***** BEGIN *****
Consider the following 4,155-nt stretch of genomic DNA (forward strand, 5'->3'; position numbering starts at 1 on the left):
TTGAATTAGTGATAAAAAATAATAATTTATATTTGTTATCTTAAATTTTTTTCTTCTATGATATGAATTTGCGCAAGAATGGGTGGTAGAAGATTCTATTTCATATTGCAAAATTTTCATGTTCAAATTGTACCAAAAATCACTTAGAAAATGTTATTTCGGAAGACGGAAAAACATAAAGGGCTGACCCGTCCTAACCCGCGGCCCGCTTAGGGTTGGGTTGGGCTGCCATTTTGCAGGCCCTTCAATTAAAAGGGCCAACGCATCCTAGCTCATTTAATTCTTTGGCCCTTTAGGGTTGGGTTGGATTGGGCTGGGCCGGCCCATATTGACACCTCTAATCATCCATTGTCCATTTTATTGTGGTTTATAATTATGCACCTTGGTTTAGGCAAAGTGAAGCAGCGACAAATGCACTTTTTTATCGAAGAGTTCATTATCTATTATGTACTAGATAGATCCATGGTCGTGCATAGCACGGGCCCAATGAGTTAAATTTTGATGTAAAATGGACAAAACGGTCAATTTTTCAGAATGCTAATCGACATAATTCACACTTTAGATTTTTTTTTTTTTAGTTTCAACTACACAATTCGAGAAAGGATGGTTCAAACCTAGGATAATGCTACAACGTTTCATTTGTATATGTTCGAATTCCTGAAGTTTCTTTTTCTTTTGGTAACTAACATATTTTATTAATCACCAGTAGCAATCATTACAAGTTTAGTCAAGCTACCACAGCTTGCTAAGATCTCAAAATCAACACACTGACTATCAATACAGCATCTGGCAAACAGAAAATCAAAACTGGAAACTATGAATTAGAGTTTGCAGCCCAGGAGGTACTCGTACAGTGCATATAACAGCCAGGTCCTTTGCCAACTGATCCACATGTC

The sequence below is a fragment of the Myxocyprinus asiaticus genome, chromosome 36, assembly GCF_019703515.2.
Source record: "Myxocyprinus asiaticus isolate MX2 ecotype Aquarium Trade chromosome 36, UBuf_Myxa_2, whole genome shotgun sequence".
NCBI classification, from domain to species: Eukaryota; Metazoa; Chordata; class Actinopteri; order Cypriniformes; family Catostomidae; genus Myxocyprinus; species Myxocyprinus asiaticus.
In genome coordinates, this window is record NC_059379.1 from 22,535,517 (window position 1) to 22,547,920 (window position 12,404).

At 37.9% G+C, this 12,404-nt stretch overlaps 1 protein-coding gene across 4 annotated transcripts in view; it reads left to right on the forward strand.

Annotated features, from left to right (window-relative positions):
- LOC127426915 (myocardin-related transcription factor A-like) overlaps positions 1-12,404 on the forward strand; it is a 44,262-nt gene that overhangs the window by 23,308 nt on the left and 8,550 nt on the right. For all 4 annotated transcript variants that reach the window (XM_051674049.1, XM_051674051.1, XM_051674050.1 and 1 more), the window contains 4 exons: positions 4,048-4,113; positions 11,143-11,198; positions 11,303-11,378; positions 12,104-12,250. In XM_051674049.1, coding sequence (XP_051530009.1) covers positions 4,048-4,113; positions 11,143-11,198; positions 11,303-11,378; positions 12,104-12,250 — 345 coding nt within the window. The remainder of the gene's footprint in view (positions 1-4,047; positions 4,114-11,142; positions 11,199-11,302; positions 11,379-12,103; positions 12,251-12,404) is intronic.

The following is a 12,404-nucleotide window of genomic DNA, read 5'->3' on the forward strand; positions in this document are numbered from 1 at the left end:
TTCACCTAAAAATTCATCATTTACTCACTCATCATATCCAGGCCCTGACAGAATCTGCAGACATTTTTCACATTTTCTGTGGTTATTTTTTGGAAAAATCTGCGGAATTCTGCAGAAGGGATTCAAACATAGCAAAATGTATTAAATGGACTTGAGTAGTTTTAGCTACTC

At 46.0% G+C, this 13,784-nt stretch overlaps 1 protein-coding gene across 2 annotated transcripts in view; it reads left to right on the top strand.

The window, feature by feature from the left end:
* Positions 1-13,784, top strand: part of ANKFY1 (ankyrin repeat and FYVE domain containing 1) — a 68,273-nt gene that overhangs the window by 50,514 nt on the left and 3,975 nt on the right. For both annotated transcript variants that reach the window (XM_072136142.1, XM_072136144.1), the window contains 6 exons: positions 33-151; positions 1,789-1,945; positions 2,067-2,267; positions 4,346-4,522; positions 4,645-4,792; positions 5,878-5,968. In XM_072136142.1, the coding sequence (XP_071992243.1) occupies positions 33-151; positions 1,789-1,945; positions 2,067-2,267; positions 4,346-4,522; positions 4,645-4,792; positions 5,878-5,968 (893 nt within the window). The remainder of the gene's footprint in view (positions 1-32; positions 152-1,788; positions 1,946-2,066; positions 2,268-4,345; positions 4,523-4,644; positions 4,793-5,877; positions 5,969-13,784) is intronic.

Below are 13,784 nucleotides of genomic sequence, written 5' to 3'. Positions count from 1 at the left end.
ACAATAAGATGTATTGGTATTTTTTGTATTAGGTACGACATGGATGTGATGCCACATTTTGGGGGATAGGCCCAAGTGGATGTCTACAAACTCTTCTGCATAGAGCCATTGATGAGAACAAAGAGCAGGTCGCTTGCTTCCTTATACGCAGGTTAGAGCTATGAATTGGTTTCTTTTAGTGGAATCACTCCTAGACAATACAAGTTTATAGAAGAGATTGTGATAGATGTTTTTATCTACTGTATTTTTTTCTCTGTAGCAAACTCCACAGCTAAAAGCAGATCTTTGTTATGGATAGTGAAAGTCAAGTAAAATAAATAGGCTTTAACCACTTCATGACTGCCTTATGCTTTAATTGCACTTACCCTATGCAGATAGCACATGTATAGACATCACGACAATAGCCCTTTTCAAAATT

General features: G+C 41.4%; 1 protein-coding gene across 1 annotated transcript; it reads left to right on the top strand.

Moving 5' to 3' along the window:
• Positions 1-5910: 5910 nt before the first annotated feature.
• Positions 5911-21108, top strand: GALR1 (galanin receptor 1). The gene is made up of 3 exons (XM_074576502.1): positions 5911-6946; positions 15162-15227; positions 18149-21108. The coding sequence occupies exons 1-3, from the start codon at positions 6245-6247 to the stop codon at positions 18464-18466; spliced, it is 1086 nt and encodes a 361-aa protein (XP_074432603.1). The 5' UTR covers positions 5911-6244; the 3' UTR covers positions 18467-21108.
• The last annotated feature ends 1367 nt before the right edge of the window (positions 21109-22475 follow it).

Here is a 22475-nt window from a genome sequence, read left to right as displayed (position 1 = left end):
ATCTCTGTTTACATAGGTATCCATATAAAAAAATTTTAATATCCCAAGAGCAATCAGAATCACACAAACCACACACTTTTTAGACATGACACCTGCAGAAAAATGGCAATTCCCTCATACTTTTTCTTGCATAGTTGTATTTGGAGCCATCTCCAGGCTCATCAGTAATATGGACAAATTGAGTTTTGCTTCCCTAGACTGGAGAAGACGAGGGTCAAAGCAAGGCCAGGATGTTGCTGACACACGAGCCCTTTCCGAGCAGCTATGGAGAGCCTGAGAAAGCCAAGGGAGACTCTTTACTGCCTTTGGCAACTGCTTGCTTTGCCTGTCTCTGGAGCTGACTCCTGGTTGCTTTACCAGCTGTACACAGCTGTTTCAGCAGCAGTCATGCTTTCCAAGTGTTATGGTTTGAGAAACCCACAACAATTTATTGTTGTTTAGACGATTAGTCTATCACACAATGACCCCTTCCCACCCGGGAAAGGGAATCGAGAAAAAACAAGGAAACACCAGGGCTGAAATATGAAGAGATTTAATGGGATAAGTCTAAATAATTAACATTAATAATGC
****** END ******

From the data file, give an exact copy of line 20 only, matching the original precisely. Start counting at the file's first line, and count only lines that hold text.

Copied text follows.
• Positions 5911-21108, top strand: GALR1 (galanin receptor 1). The gene is made up of 3 exons (XM_074576502.1): positions 5911-6946; positions 15162-15227; positions 18149-21108. The coding sequence occupies exons 1-3, from the start codon at positions 6245-6247 to the stop codon at positions 18464-18466; spliced, it is 1086 nt and encodes a 361-aa protein (XP_074432603.1). The 5' UTR covers positions 5911-6244; the 3' UTR covers positions 18467-21108.